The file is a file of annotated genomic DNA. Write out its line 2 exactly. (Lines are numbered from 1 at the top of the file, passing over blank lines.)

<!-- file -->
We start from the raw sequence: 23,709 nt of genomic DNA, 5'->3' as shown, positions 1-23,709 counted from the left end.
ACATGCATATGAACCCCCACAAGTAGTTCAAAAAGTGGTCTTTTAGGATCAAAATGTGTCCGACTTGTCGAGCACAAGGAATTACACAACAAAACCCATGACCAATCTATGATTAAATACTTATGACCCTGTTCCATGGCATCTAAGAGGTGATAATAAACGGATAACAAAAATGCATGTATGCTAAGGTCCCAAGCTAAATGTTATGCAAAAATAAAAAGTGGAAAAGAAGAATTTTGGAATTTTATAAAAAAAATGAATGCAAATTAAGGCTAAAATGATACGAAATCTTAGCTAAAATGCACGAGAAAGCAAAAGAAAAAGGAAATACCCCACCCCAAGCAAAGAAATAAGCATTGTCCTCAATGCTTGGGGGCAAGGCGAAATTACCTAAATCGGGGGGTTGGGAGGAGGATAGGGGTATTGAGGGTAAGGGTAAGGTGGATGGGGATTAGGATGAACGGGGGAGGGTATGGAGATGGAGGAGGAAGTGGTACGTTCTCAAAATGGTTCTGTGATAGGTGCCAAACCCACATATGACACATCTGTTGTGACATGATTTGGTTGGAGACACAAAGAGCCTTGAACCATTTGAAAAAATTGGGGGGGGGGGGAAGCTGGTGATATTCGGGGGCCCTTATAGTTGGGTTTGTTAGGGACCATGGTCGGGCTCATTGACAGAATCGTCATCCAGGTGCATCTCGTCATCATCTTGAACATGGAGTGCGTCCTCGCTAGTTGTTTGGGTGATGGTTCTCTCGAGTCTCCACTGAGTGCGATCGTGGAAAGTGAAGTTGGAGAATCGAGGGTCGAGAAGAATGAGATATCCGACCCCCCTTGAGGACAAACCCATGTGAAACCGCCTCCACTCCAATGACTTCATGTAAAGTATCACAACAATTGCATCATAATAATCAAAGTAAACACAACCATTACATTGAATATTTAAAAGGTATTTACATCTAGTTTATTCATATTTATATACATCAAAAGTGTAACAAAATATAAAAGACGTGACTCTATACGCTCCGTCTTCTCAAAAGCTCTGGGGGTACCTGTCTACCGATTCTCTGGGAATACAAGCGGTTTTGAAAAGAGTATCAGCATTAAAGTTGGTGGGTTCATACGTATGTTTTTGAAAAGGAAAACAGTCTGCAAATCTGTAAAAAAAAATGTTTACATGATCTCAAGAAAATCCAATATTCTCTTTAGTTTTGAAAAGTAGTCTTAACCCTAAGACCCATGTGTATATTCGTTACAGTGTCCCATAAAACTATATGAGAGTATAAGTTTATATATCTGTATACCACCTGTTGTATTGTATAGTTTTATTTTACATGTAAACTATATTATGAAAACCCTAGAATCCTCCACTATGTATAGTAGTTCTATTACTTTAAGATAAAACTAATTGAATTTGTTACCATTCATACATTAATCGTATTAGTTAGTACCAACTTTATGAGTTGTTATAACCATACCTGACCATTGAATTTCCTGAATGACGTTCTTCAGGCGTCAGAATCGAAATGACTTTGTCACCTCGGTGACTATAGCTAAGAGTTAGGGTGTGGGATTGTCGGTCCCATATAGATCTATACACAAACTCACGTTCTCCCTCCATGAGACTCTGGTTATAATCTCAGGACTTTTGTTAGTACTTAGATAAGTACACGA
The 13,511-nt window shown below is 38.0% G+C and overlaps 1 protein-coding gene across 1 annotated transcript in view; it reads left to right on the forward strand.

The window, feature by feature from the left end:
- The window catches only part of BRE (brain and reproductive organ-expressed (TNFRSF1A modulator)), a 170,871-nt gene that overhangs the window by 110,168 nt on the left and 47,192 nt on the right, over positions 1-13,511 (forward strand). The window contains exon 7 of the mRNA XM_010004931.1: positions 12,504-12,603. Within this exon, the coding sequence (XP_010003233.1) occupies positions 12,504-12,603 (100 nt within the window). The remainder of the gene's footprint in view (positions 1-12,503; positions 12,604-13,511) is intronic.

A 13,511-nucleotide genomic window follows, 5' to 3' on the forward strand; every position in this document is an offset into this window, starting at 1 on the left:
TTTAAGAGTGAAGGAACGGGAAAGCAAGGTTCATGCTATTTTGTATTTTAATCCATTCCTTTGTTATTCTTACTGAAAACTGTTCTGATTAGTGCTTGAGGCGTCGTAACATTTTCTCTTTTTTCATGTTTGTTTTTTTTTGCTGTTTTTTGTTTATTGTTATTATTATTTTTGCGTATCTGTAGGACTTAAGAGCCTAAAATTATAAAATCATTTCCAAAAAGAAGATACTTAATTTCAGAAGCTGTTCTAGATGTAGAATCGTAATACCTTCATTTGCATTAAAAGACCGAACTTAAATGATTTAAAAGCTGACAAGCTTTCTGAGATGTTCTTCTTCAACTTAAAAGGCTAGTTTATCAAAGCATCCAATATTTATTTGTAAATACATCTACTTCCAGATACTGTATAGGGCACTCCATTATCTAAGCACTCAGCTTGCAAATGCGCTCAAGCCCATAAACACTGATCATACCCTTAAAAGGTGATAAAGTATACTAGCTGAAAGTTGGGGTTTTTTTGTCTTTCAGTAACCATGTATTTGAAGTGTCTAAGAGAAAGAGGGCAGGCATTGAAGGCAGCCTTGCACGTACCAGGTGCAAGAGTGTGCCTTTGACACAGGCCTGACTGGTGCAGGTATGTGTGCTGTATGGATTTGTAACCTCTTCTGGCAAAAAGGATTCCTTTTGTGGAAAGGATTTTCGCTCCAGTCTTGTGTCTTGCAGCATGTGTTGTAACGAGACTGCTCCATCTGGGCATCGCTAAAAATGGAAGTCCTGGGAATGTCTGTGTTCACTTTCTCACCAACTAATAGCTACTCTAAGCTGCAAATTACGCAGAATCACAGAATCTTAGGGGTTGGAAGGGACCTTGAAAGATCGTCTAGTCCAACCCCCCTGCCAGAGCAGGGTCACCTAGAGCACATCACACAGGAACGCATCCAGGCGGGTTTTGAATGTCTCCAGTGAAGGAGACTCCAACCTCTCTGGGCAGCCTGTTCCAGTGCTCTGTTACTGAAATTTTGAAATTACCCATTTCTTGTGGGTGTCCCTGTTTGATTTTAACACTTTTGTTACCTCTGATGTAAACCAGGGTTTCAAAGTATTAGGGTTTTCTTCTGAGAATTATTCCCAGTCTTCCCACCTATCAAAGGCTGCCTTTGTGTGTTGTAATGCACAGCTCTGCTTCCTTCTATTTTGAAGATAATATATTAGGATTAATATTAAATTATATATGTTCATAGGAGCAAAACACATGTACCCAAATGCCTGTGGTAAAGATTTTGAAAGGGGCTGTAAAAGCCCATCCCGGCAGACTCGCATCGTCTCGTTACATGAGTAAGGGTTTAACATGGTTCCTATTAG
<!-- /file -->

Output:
ACATGCATATGAACCCCCACAAGTAGTTCAAAAAGTGGTCTTTTAGGATCAAAATGTGTCCGACTTGTCGAGCACAAGGAATTACACAACAAAACCCATGACCAATCTATGATTAAATACTTATGACCCTGTTCCATGGCATCTAAGAGGTGATAATAAACGGATAACAAAAATGCATGTATGCTAAGGTCCCAAGCTAAATGTTATGCAAAAATAAAAAGTGGAAAAGAAGAATTTTGGAATTTTATAAAAAAAATGAATGCAAATTAAGGCTAAAATGATACGAAATCTTAGCTAAAATGCACGAGAAAGCAAAAGAAAAAGGAAATACCCCACCCCAAGCAAAGAAATAAGCATTGTCCTCAATGCTTGGGGGCAAGGCGAAATTACCTAAATCGGGGGGTTGGGAGGAGGATAGGGGTATTGAGGGTAAGGGTAAGGTGGATGGGGATTAGGATGAACGGGGGAGGGTATGGAGATGGAGGAGGAAGTGGTACGTTCTCAAAATGGTTCTGTGATAGGTGCCAAACCCACATATGACACATCTGTTGTGACATGATTTGGTTGGAGACACAAAGAGCCTTGAACCATTTGAAAAAATTGGGGGGGGGGGGAAGCTGGTGATATTCGGGGGCCCTTATAGTTGGGTTTGTTAGGGACCATGGTCGGGCTCATTGACAGAATCGTCATCCAGGTGCATCTCGTCATCATCTTGAACATGGAGTGCGTCCTCGCTAGTTGTTTGGGTGATGGTTCTCTCGAGTCTCCACTGAGTGCGATCGTGGAAAGTGAAGTTGGAGAATCGAGGGTCGAGAAGAATGAGATATCCGACCCCCCTTGAGGACAAACCCATGTGAAACCGCCTCCACTCCAATGACTTCATGTAAAGTATCACAACAATTGCATCATAATAATCAAAGTAAACACAACCATTACATTGAATATTTAAAAGGTATTTACATCTAGTTTATTCATATTTATATACATCAAAAGTGTAACAAAATATAAAAGACGTGACTCTATACGCTCCGTCTTCTCAAAAGCTCTGGGGGTACCTGTCTACCGATTCTCTGGGAATACAAGCGGTTTTGAAAAGAGTATCAGCATTAAAGTTGGTGGGTTCATACGTATGTTTTTGAAAAGGAAAACAGTCTGCAAATCTGTAAAAAAAAATGTTTACATGATCTCAAGAAAATCCAATATTCTCTTTAGTTTTGAAAAGTAGTCTTAACCCTAAGACCCATGTGTATATTCGTTACAGTGTCCCATAAAACTATATGAGAGTATAAGTTTATATATCTGTATACCACCTGTTGTATTGTATAGTTTTATTTTACATGTAAACTATATTATGAAAACCCTAGAATCCTCCACTATGTATAGTAGTTCTATTACTTTAAGATAAAACTAATTGAATTTGTTACCATTCATACATTAATCGTATTAGTTAGTACCAACTTTATGAGTTGTTATAACCATACCTGACCATTGAATTTCCTGAATGACGTTCTTCAGGCGTCAGAATCGAAATGACTTTGTCACCTCGGTGACTATAGCTAAGAGTTAGGGTGTGGGATTGTCGGTCCCATATAGATCTATACACAAACTCACGTTCTCCCTCCATGAGACTCTGGTTATAATCTCAGGACTTTTGTTAGTACTTAGATAAGTACACGA